Comment analyser ses rêves?

Fourth step
towards the interpretation
of the dreams.

    By summarizing all the elements that we have gathered to consider the interpretation of dreams, we have been able to retain a certain amount of information :

    1 – First of all, the hypothesis of the existence of a language that would have been universal, prior to the verbal language, drew our attention : this language would be that of the emotions [see : La tour de Babel - in french], generators of the images and situations that arise during REM sleep.

Ziggourat of Nabû.
Ziggurat of Nabû in Borsippa.

    2 – Observing the physiology of the brain during sleep then allowed us to understand that REM sleep and dreams occur during a lowering of the cerebral temperature [see : Hypotheses]. Could the images that occur during the dream translate the resurgence of an ancient functioning, specific to so-called "cold-blooded" animals ?

    3 – The interpretations of the dreams, very different over time, show that they are distorted by the culture of the group. Which one would be the most valid ? [see : Dreams through the ages - in french]

Dream catcher.
American Indian dream catcher.

    4 – The study of the development of consciousness has led us to characterize two distinct functions within the brain : a conscious function and an unconscious function.
- The first is subject to collective influence.
- The second, which escapes us, has interesting characteristics : its functioning is based on reality and, in order to understand it, it does not judge it [see : The unconscious - in french]. Would analyzing the events that occur during dreams, without judging them, be the way to understand them ?

    There would thus exist, in us, an ancestral mechanism based on reality that the adult "Homo sapiens" is incapable of understanding.
Could going back to the child's way of thinking be useful to us ?
What do we know today about how it works ?

- First of all, children's thinking is also based on reality [see : Thoughts].

The passe-muraille in Montmartre.
The passe-muraille, place Marcel Aymé (Montmartre).

    However, like the adult, the child does not understand his dreams, whatever hey may be.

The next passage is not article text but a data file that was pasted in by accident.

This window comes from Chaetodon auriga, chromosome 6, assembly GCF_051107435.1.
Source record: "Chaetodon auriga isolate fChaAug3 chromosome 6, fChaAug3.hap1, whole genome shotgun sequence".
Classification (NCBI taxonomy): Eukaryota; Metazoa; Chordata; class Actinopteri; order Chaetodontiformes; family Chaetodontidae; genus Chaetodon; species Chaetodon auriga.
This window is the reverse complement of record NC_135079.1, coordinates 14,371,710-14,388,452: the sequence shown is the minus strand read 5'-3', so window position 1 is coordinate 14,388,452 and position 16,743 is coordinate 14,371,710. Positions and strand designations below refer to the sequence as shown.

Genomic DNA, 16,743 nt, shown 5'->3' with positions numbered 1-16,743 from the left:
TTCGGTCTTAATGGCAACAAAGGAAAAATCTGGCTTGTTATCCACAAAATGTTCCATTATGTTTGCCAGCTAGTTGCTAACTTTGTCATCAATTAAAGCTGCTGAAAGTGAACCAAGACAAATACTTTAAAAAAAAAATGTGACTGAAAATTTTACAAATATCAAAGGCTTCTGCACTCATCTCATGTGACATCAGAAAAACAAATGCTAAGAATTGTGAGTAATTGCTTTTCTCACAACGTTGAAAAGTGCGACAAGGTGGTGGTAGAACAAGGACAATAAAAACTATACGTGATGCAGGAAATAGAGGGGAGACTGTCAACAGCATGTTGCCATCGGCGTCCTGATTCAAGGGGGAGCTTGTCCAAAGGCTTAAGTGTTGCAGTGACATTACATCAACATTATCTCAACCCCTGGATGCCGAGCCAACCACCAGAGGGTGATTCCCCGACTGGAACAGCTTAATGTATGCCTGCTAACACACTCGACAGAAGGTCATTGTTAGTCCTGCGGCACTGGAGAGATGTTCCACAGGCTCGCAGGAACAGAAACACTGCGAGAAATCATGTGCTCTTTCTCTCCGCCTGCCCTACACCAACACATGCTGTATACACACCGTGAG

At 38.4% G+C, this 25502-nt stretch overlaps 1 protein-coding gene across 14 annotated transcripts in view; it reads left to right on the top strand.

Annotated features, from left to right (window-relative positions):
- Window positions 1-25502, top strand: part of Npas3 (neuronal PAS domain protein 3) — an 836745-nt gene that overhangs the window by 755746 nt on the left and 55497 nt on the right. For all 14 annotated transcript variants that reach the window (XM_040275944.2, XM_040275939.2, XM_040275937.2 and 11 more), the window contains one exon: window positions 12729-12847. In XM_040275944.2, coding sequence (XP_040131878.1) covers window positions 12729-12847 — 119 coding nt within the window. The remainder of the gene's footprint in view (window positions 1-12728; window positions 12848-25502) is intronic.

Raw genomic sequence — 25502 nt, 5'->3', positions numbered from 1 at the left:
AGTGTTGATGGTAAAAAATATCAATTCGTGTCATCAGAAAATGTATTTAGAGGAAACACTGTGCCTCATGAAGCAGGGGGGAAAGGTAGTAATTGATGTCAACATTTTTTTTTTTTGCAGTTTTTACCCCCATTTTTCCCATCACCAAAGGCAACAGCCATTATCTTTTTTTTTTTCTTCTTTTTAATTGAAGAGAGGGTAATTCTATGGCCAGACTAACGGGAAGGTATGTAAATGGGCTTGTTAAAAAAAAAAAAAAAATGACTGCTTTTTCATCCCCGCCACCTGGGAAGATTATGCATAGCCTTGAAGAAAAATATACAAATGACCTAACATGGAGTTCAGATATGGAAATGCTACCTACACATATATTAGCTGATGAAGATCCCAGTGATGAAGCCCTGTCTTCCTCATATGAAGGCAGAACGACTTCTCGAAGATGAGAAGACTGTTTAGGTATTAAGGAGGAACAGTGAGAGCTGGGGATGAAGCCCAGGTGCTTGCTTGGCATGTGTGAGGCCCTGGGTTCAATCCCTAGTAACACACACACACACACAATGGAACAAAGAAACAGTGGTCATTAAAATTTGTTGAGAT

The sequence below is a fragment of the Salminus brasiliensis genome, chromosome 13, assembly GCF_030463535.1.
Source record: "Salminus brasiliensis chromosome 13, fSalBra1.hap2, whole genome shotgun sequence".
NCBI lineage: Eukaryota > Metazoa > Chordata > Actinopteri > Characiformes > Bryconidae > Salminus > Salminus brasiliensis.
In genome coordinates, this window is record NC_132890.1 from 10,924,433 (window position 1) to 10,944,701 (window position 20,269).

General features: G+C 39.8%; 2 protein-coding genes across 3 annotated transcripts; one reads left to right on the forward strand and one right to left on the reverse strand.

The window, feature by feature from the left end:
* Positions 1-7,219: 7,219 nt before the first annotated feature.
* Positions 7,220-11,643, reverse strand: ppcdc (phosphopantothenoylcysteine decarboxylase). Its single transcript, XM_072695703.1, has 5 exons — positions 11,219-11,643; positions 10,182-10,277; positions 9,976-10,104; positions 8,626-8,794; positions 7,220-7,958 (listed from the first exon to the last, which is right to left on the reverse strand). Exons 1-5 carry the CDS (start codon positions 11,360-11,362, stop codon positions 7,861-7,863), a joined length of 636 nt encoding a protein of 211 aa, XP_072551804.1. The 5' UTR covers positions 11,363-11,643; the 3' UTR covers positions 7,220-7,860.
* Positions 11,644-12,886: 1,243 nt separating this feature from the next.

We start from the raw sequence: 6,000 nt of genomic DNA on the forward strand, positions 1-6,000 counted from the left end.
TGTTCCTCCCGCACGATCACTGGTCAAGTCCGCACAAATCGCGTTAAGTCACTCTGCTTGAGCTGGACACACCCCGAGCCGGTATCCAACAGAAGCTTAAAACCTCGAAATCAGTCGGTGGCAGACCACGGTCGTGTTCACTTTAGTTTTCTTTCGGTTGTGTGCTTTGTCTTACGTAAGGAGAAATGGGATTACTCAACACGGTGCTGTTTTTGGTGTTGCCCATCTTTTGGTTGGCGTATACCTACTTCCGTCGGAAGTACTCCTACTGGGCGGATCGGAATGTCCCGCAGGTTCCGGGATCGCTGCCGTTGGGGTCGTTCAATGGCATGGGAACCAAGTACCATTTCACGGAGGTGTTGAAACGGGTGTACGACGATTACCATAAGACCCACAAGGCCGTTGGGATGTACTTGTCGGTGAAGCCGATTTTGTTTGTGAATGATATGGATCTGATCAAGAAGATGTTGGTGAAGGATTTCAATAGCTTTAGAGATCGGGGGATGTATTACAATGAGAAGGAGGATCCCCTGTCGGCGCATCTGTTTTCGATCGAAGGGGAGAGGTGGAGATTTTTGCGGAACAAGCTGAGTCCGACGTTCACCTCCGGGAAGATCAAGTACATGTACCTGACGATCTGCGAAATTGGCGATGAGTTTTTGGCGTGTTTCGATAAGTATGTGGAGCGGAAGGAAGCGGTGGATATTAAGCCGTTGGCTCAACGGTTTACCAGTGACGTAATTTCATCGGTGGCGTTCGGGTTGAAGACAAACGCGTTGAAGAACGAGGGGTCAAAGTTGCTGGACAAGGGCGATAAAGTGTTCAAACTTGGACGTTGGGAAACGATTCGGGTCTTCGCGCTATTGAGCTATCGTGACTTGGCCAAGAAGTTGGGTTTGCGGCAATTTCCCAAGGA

In order to do so, should the person who seeks to decipher his or her dreams link his or her adult knowledge and experience to the child's way of thinking ?

- Secondly, we have discovered that the child has moral skills. It is therefore this moral sense that we will address.
The dream could indeed be understood thanks to this new element : to consider the situations of the dream with benevolence, without preconceived ideas and without personal interest and, to do this, to rely on what is felt by attaching it to the sole reality of the facts.

    In the field of dreams, the moral sense has a double importance.
Firstly, the events that take place during REM sleep concern the dreamer above all because they are constructed from his or her own brain functioning, i.e. from the interactions he or she has with the outside world as well as from the psychological characteristics of his or her development.

Falling on a bicycle.
A past event...

Dream of a funeral.
...can influence future dreams.

    Moreover, this moral sense will concern the person who presents himself as the "interpreter" of dreams.

    Is it possible to interpret dreams correctly if one does not have a moral sense ? At a time when, more than ever, self-interest dominates over listening to and respecting others, we can doubt it.
We can hope, however, that by studying the moral sense of the child, we will discover what the moral sense of the adult should be, and how it has been lost.

01 - The child's innate moral sense : (continued)